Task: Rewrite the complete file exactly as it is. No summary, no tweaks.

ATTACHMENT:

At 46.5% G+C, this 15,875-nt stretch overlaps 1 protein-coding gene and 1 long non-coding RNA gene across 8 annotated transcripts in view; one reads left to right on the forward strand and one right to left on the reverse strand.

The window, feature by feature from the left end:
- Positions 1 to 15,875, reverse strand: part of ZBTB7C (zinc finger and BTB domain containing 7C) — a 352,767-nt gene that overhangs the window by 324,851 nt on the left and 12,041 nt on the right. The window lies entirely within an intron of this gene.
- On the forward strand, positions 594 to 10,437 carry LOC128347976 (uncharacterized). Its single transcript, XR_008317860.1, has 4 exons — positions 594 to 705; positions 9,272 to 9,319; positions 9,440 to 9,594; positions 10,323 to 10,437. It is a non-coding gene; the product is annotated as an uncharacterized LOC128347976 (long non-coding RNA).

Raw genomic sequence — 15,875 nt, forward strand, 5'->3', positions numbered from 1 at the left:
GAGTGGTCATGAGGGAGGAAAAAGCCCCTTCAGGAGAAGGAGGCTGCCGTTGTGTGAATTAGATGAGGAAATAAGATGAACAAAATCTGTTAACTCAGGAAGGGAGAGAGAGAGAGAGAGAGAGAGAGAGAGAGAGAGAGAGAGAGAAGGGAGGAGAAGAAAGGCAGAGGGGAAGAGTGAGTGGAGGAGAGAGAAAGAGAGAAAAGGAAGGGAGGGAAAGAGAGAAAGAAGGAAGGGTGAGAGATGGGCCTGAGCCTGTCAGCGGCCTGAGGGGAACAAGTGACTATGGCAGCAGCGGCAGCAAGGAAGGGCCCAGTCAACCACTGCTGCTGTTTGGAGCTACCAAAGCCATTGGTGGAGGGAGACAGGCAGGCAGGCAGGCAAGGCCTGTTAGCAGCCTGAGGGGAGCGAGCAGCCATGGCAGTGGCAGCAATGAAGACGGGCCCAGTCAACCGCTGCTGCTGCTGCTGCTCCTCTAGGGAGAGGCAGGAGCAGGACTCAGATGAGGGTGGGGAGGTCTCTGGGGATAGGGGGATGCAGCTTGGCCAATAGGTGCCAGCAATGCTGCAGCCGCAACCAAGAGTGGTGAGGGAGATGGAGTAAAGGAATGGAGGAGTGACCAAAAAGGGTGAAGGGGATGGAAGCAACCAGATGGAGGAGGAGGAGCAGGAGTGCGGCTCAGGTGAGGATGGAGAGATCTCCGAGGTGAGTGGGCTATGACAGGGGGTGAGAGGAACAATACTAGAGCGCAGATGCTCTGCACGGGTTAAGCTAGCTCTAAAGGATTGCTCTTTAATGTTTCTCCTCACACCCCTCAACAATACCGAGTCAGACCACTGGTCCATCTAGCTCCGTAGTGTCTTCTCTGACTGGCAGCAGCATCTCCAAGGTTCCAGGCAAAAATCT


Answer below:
At 46.5% G+C, this 15,875-nt stretch overlaps 1 protein-coding gene and 1 long non-coding RNA gene across 8 annotated transcripts in view; one reads left to right on the forward strand and one right to left on the reverse strand.

The window, feature by feature from the left end:
- Positions 1 to 15,875, reverse strand: part of ZBTB7C (zinc finger and BTB domain containing 7C) — a 352,767-nt gene that overhangs the window by 324,851 nt on the left and 12,041 nt on the right. The window lies entirely within an intron of this gene.
- On the forward strand, positions 594 to 10,437 carry LOC128347976 (uncharacterized). Its single transcript, XR_008317860.1, has 4 exons — positions 594 to 705; positions 9,272 to 9,319; positions 9,440 to 9,594; positions 10,323 to 10,437. It is a non-coding gene; the product is annotated as an uncharacterized LOC128347976 (long non-coding RNA).

Raw genomic sequence — 15,875 nt, forward strand, 5'->3', positions numbered from 1 at the left:
GAGTGGTCATGAGGGAGGAAAAAGCCCCTTCAGGAGAAGGAGGCTGCCGTTGTGTGAATTAGATGAGGAAATAAGATGAACAAAATCTGTTAACTCAGGAAGGGAGAGAGAGAGAGAGAGAGAGAGAGAGAGAGAGAGAGAGAGAGAAGGGAGGAGAAGAAAGGCAGAGGGGAAGAGTGAGTGGAGGAGAGAGAAAGAGAGAAAAGGAAGGGAGGGAAAGAGAGAAAGAAGGAAGGGTGAGAGATGGGCCTGAGCCTGTCAGCGGCCTGAGGGGAACAAGTGACTATGGCAGCAGCGGCAGCAAGGAAGGGCCCAGTCAACCACTGCTGCTGTTTGGAGCTACCAAAGCCATTGGTGGAGGGAGACAGGCAGGCAGGCAGGCAAGGCCTGTTAGCAGCCTGAGGGGAGCGAGCAGCCATGGCAGTGGCAGCAATGAAGACGGGCCCAGTCAACCGCTGCTGCTGCTGCTGCTCCTCTAGGGAGAGGCAGGAGCAGGACTCAGATGAGGGTGGGGAGGTCTCTGGGGATAGGGGGATGCAGCTTGGCCAATAGGTGCCAGCAATGCTGCAGCCGCAACCAAGAGTGGTGAGGGAGATGGAGTAAAGGAATGGAGGAGTGACCAAAAAGGGTGAAGGGGATGGAAGCAACCAGATGGAGGAGGAGGAGCAGGAGTGCGGCTCAGGTGAGGATGGAGAGATCTCCGAGGTGAGTGGGCTATGACAGGGGGTGAGAGGAACAATACTAGAGCGCAGATGCTCTGCACGGGTTAAGCTAGCTCTAAAGGATTGCTCTTTAATGTTTCTCCTCACACCCCTCAACAATACCGAGTCAGACCACTGGTCCATCTAGCTCCGTAGTGTCTTCTCTGACTGGCAGCAGCATCTCCAAGGTTCCAGGCAAAAATCT